The changes to the rules by IFAB which will impact Burnley
IFAB have made minor changes to the laws of the game
When Burnley return to action later this month there could be some minor alterations to the laws of the game.
IFAB have published the laws document for the 2020/21 season. However, they came into effect from June 1, so could well be implemented when the Premiership and Championship resume the 2019/20 campaign.
It is up to the league body or association to determine when they will be implemented. They will definitely be in place for next season.
Last year saw the International Football Association Board announce some substantial changes, which included the handball rule, goal kicks, substitutions and kick-off.
IFAB noted in the the Laws of the Game 2020/21 publication:
The Law changes for 2019/20 have directly and positively affected the way the game is played and its image, e.g.:
There is more constructive play at goal kicks as the ball no longer has to leave the penalty area before it can be played; Attacking players not being allowed into the defensive ‘wall’ has removed the disruption and conflict, which also delayed the kick being taken; The new dropped ball procedure has speeded up this restart and removed the unfairness which used to occur.
Twelve months on and the changes are not nearly as drastic.
One of the most controversial aspects in football, IFAB have sought to clarify where on the arm constitutes a handball and what is deserving of a handball offence.
Firstly, as we see in DIAGRAM 1, anything below the armpit is a handball.
Secondly, if an attacking player accidentally touches the ball with their hand/arm and it leads to the ball going to a team-mate who immediately scores, it is deemed a handball.
However, if a player accidentally touches the ball with their hand/arm and it travels “some distance” (via a pass/dribble) or there are several passes before a goal or goal-scoring opportunity, it is not deemed to be handball.
Yellow card offences
Players can now be shown a yellow card for “failing to respect the required distance” when play is restarted with a dropped ball, the same as with a throw-in, corner or free-kick.
Goalkeepers can now be shown a yellow or red card if they have deliberately played the ball a second time after a restart, such as a goal kick or free kick, before it has touched another player.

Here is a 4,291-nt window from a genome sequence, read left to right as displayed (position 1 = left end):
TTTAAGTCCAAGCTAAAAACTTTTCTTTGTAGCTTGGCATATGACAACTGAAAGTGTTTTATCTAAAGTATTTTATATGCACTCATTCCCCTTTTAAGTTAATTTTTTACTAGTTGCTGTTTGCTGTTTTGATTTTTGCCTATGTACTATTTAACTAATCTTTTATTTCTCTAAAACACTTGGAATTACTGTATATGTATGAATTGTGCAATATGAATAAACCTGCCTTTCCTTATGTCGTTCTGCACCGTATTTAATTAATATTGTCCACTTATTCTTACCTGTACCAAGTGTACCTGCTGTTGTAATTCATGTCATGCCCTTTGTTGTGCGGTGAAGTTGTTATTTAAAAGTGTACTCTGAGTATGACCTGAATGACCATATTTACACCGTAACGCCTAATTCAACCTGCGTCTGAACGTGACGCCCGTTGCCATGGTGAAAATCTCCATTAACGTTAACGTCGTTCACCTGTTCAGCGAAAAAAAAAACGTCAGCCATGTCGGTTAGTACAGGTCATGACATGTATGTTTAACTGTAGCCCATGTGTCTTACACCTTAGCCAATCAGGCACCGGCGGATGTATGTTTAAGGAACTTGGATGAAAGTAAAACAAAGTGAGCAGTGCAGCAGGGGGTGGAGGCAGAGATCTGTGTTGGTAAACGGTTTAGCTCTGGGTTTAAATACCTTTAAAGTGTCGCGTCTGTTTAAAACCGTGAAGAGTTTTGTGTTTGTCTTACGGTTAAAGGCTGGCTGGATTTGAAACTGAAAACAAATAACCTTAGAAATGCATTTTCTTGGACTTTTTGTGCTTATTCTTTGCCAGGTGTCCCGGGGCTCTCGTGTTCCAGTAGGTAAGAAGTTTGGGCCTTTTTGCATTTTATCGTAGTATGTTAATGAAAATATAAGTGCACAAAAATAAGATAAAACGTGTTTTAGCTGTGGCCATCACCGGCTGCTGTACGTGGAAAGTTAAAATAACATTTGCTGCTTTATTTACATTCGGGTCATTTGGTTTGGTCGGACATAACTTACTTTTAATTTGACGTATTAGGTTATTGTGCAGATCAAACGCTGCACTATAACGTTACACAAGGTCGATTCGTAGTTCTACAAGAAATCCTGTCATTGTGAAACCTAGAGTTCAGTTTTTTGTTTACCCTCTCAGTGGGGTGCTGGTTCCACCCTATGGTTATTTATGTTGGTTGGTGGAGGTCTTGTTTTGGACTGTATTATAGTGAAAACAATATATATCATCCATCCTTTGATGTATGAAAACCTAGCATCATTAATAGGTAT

If they stop a promising attack or deny a goal-scoring opportunity while doing it they will be cautioned or sent off.
When a referee plays advantage following denial of a goal-scoring opportunity, the red card becomes a yellow card. Likewise, if the referee plays advantage for an offence which interfered with or stopped a promising attack, the yellow card is not shown.
An amendment has been made to the offside law regarding a player receiving the ball in an offside position following a deliberate action from an opponent.
Previously, a player in the offside position is not deemed to have gained an advantage when receiving a pass or header from an opponent. The law now includes deliberate handball.
“As ‘legal’ deliberate play (e.g. a kick or header) causes a player in an offside position to no longer be offside, ‘illegal’ play should have the same outcome,” IFAB note.
A ‘deliberate save’ landing at the feet of a player in an offside position will see the player flagged as offside.
IFAB write: “A ‘save’ is when a player stops, or attempts to stop, a ball which is going into or very close to the goal with any part of the body except the hands/arms (unless the goalkeeper within the penalty area).
If a goalkeeper commits an offence during a penalty kick and the kick is missed (not saved – ie goes wide or hits the woodwork) it won’t have to be retaken.
The penalty would only be retaken if the goalkeeper’s action “had a clear impact on the kicker”.
If the penalty is saved by the goalkeeper they are warned and it is retaken.
Any yellow cards or warnings in normal time or extra-time are not carried over into the shootout. However, players who have been sent off during the match are still unable to participate in the shootout.
With regards to the yellow cards or warnings received prior to the shootout, the IFAB explain that the penalty kicks are “not part of the match”.
When the penalty shootout is underway, goalkeepers no longer receive a booking for their first offence. Instead they are issued with a warning then yellow card for any subsequent offences. This alteration is because “most goalkeeper encroachment results from mis-anticipating when the ball will be kicked”.
In the unusual instance when both the goalkeeper and person taking the penalty commit an offence at the same time, “the the kick is recorded as missed and the kicker cautioned”.
IFAB explain: “When (rarely) the goalkeeper and the kicker offend at exactly the same time, the kicker should be penalised, as it is the ‘illegal’ feinting that causes the goalkeeper’s encroachment.”
The laws of the game now state that it is appropriate for an ‘on-field review’ for all subjective decisions, such as intensity of a foul and offside interference.
For factual decisions – offside, location, ball out of play – it is advised that in some cases an ‘on-field review’ is appropriate if it will help manage players/managers/the match or ‘sell’ the decision.
In addition, only one ‘TV signal’ is needed for a ‘VAR-only review’ (unless a signal is also required after stopping play).